Jancis offered an overview of the spectacular 1961 vintage as well as the story of how these rare bottles were acquired and handled [which I will tell when I present my own tasting notes next week]. Then we began quietly swirling, smelling and tasting for two hours. Thankfully there was little chatter as the focus was on these special wines. Jancis’ commentary was informative yet respectful; she was careful not to suggest her conclusion before we had ample opportunity to form our own. Here are our notes:
AB: Coppery-salmon colour. Prominent nose of overripe pears and bananas. Porty. Oxidised? No effervescence. A curiosity but over the hill.
MD: Medium deep gold with a watery rim and no signs of pétillance. Moderately intense bouquet of caramel and oxidative sherry notes. Delicate on the palate with no mousse but fresher flavours than the nose. Reminiscent of aged Puligny with no wood. Vibrant mineral/acid edge keeps the flavours fresh for its age, despite being very tired. Butterscotch and wet stone finish that persists for several seconds.
In magnum, disgorged 1981. 99 regular bottles were sent to the Royal Wedding in 1981; all were likely consumed. According to our research, only 12 magnums were bottled, and this must be one of them!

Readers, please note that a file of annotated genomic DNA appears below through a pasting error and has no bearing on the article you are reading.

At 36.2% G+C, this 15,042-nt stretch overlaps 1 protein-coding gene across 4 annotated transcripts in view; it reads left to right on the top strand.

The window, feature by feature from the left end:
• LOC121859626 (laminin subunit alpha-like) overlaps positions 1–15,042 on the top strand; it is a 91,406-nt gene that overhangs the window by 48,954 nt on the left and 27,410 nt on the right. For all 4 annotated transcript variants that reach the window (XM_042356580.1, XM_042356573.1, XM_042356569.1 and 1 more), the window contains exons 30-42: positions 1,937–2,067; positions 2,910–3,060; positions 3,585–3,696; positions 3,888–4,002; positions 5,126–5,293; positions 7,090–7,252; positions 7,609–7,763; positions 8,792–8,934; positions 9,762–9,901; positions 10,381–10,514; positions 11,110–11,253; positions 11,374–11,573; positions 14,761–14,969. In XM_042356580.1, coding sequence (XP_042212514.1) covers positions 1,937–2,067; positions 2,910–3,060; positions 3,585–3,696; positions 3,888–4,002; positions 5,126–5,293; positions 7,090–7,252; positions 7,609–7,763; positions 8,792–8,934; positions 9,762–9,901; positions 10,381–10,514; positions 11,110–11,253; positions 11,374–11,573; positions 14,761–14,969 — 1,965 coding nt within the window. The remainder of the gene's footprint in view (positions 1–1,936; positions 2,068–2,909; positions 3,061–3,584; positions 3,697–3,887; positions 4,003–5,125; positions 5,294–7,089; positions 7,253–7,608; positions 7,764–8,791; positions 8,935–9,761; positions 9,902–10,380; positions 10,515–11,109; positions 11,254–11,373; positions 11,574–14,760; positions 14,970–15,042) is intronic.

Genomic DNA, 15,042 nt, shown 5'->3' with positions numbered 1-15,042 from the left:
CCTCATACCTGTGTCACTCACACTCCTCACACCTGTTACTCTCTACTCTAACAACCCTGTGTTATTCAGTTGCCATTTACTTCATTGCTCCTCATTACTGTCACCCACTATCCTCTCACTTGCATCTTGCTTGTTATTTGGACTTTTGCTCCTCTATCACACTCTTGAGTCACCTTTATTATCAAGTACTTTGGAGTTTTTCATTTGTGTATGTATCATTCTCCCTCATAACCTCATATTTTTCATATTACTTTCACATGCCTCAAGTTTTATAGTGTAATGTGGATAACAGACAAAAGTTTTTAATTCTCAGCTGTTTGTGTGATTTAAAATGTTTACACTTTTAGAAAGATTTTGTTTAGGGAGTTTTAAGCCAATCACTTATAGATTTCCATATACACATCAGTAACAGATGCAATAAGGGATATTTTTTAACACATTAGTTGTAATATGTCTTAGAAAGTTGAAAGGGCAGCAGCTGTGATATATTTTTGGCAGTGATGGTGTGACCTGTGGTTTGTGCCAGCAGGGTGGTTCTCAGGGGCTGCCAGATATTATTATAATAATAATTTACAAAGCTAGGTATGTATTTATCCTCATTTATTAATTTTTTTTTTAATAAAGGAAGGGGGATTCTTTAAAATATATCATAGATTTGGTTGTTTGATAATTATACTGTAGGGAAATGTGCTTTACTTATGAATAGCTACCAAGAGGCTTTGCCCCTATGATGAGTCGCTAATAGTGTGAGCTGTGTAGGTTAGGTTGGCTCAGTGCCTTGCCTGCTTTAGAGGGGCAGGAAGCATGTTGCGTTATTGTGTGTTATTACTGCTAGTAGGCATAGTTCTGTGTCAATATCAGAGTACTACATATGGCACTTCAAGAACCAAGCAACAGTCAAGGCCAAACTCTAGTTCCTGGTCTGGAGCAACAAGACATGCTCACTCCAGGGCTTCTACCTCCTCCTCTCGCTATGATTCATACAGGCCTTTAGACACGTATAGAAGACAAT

AB: Far more delicate nose than the Lanson. So fresh, young and vibrant! How can this be 50 years old? There is tactile effervescence, although no visible bubbles. A real treat.
MD: Medium gold with visible persistent fine beads. Intense bouquet of brioche and wet stones with a putty sweetness (thank you, Jancis) and an almost youthful buttery character. Medium+ body with a surprisingly vibrant, fine mousse that lingers on the long, full palate. Flavours consistent with the nose. Mineral finish with a spike of acid up the centre that makes it refreshing, and leaves you wanting more. Charming, powerful and amazing are written in all caps on the top of this note. The fresh condition of this wine was a pleasant surprise. The concentration and balance made it my wine of the night!
AB: When we cast votes for a ‘favourite’ wine, my hand went up. This was so good on its merits but its humble origin is what tipped the scales. Stunningly fresh for a 50-year-old village wine. Aldo identified it as his favourite for precisely these reasons. Remarkably clear and dark. Classic Chambolle-Musigny nose, highly perfumed and correct with just a whiff of peat. Much primary fruit remains – cherries and damsons – and bright acidity should keep it alive for years – if there is any more to be found.
MD: Light pink hue with a thin rim. Not as brickish as would be expected. Intense, bright feminine nose of dried raspberry and strong floral notes with a brandy-warmth. Palate less intense than the nose with medium body and coarsely textured, dusty tannins. Short warm finish of soft fruit and perfume. (Warm finish suggests/supports possible presence of Grenache?)